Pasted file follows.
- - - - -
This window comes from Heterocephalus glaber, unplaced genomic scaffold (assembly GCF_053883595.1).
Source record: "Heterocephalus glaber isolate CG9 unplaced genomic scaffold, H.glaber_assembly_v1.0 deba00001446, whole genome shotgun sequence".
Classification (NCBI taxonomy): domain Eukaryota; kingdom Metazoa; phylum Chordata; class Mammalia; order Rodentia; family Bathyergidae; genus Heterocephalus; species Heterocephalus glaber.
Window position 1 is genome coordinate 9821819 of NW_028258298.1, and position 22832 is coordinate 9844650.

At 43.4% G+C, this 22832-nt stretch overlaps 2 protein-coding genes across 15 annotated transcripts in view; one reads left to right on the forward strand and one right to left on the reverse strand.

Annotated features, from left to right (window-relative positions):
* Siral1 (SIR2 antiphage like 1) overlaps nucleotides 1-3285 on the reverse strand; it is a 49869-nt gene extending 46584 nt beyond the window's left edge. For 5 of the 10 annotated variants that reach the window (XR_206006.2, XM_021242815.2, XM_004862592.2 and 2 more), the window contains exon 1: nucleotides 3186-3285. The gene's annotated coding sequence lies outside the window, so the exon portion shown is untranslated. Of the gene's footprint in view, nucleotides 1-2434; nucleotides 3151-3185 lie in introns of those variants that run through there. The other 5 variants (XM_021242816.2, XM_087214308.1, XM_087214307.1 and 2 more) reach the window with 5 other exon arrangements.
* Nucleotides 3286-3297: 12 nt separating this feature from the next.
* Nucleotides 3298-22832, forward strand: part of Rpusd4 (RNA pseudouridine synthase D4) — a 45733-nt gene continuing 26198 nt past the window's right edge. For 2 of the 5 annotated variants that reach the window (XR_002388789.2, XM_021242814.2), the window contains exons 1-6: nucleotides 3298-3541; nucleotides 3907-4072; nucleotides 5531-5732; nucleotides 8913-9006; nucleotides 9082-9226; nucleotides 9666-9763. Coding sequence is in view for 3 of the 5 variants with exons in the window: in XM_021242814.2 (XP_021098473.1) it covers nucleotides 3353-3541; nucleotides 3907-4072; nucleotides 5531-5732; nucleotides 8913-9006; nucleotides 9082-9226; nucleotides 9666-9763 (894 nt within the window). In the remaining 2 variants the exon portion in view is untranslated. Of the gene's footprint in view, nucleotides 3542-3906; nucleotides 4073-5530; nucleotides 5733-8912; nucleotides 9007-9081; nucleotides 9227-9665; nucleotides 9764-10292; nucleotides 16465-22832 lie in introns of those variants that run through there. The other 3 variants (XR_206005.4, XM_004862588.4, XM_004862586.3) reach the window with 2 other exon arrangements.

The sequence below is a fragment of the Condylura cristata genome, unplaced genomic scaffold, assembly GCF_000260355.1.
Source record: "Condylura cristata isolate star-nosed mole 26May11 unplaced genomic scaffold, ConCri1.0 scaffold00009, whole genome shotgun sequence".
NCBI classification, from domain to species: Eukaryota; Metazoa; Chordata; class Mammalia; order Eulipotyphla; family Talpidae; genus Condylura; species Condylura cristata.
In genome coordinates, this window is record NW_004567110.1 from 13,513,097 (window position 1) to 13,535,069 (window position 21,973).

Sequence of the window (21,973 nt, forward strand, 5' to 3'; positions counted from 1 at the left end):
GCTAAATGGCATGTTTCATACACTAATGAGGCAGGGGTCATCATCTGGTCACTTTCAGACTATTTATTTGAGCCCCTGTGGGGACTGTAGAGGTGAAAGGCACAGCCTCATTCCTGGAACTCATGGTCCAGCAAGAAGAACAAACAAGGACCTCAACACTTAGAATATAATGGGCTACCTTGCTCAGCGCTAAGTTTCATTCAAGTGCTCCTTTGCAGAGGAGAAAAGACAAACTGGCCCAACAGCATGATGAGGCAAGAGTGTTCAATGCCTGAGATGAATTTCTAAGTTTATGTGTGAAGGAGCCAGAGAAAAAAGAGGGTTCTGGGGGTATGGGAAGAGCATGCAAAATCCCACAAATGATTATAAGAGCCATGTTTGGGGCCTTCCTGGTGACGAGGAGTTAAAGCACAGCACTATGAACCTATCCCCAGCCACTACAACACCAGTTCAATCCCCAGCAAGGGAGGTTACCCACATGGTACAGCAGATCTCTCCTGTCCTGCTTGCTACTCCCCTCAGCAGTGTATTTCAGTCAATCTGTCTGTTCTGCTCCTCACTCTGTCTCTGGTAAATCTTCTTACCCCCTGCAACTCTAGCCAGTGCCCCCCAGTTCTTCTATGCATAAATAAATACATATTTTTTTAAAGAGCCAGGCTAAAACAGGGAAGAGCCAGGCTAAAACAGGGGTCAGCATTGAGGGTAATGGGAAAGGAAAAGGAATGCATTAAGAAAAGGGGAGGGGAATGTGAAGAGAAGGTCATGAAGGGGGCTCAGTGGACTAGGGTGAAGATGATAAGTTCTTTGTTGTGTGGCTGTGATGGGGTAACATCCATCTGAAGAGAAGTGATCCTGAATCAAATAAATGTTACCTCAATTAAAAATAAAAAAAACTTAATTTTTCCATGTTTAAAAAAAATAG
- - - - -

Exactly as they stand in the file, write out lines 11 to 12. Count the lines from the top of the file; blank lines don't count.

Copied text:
Source record: "Condylura cristata isolate star-nosed mole 26May11 unplaced genomic scaffold, ConCri1.0 scaffold00009, whole genome shotgun sequence".
NCBI classification, from domain to species: Eukaryota; Metazoa; Chordata; class Mammalia; order Eulipotyphla; family Talpidae; genus Condylura; species Condylura cristata.